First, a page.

|Economy of Greece|
Agriculture in Greece is based on small, family-owned dispersed units, while the extent of cooperative organization stays at low comparative levels, against all efforts that have been taken in the last 30 years, mainly under European Union supervision. Greek agriculture employs 528,000 farmers, 12% of the total labor force. It produces more than 14% of the national GDP
Greece produces a wide variety of crops and livestock products. Fisheries are also playing an important role while forestry plays a secondary role.
Currently, Greek agriculture is heavily subsidized by the Common Agricultural Policy (CAP), with controversial results. Certain deductions of subsidies are planned within the next decade.
Greece produced in 2018:
In addition to smaller productions of other agricultural products.
See also: Agriculture in ancient Greece
In the 19th century, Greek agriculture was very basic. Implements found in western Europe had not yet appeared. The following description was reported by William Henry Moffett, American Consul in Athens and was published in the American periodical Garden and Forest (Volume 2, Issue 95, 18 December 1889, p. 612: published by Garden and Forest Publishing Co., Tribune Building, New York, N.Y.):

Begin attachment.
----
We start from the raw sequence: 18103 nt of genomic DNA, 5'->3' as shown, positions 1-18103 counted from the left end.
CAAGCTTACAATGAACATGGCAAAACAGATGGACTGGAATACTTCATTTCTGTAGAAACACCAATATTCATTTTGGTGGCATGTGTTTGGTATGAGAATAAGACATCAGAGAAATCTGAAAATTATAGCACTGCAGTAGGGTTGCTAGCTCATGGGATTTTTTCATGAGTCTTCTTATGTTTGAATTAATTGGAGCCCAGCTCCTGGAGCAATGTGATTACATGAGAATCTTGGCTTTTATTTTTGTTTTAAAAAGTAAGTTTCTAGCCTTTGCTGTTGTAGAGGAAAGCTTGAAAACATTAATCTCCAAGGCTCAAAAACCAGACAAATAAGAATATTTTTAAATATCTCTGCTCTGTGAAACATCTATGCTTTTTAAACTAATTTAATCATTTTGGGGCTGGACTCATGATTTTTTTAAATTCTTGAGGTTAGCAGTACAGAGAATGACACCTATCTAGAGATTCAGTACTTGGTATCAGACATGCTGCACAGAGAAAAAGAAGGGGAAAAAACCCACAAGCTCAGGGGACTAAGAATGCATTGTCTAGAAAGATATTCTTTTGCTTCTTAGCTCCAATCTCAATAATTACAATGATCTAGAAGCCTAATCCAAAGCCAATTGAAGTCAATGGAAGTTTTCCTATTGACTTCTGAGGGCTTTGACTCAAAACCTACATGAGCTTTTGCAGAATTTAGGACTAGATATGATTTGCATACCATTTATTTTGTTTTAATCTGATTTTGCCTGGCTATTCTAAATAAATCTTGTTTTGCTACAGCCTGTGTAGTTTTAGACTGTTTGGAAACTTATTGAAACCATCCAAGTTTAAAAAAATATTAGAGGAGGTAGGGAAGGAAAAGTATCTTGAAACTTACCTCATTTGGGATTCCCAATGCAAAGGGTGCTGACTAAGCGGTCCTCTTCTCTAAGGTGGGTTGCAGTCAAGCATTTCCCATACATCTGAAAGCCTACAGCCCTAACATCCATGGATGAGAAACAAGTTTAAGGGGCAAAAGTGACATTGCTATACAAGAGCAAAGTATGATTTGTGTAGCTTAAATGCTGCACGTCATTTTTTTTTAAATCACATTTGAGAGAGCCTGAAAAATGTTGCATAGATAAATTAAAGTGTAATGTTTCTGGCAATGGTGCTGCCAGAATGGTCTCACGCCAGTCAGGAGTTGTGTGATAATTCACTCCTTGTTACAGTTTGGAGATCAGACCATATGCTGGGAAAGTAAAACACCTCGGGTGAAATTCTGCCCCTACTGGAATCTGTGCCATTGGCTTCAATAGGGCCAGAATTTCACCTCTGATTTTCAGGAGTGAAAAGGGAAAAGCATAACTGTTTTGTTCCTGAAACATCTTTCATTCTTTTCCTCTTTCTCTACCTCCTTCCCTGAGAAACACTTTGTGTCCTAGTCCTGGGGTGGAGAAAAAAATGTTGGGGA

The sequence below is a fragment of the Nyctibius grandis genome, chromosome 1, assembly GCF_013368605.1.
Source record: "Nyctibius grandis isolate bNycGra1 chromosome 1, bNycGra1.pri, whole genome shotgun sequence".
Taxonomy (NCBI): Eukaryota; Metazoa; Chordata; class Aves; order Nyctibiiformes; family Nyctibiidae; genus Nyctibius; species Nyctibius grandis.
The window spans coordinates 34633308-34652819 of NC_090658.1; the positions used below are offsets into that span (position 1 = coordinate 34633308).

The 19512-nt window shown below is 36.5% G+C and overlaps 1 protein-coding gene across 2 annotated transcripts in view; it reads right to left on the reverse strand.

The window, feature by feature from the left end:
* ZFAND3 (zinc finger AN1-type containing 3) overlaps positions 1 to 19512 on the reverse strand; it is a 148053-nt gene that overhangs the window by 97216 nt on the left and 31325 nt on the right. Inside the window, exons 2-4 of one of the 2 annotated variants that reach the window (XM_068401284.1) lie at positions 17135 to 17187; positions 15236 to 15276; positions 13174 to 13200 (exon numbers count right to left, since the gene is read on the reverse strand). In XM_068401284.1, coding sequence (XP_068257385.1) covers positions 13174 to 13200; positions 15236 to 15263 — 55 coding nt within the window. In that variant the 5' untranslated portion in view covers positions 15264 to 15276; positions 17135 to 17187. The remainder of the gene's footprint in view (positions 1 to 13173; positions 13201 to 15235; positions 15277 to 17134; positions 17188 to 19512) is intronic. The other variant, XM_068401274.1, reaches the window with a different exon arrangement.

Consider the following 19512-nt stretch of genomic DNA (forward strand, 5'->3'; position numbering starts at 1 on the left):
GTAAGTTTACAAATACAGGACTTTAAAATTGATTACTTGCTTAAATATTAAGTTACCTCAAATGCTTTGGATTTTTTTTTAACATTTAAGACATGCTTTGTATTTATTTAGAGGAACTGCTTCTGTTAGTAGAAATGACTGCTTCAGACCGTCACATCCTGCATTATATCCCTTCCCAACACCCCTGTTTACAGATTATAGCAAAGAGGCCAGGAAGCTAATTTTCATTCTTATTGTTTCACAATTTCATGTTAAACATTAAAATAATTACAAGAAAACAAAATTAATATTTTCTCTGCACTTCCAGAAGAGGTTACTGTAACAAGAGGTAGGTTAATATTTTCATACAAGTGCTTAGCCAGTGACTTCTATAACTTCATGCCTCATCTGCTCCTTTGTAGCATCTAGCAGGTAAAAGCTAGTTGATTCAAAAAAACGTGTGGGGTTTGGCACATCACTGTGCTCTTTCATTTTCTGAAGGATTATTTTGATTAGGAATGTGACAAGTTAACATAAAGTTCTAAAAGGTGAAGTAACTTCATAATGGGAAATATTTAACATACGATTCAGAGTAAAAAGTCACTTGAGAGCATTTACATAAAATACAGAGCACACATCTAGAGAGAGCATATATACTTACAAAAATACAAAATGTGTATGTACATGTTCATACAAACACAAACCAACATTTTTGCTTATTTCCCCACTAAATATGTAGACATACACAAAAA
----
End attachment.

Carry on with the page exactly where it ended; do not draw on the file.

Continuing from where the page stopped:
Greek agricultural production was vastly expanded in the 20th century, as per the information given elsewhere on this page. In particular grain production (wheat, barley, etc.) has been significantly increased using more modern farming methods. Much of the research on soil classification, fertiliser use, and dissemination of improved agricultural practice was carried out starting from 1938 in the Kanellopoulos Institute of Chemistry and Agriculture.
There were over 8,000 farms all over Greece in 1998, with 9,730 hectares of land used for the growing of organic farming.
The main varieties of domestic wheat produced in Greece during 2002 were FLAVIO, VAVAROS and MEXA.
Notable products include:
|Amfissas||Alternate name is Amphissis|
|Chalkidikis||Chalkidiki||Green olives. Also known as Chondrolia and called "donkey olives". They have PDO status.|
|Kalamatas||Messinia in Southern Peloponnese.||Usually a brown or black table olive. When picked early, known as "pink" olives (reddish color). They have PDO status for the Kalamata region. Known as "Kalamon olives" outside this region.|
|Koroneiki||Messinia, Peloponnese, and Zakynthos.||Cretan olives, referred also as elitses|
|Mirtolia||Mainly Laconia||Also Smertolia/Mourtolia|
|Nafpliou||Valley of Argos in the Eastern Peloponnese peninsula.||Usually a table olive|
|Patrinia||Primarily in Aigialeia.||High oil concentration of around 25%|
|Throubes or from Thassos||Island of Thassos||Naturally wrinkled when ripe and allowed to fall into nets. The only olives that can be eaten straight off the tree.|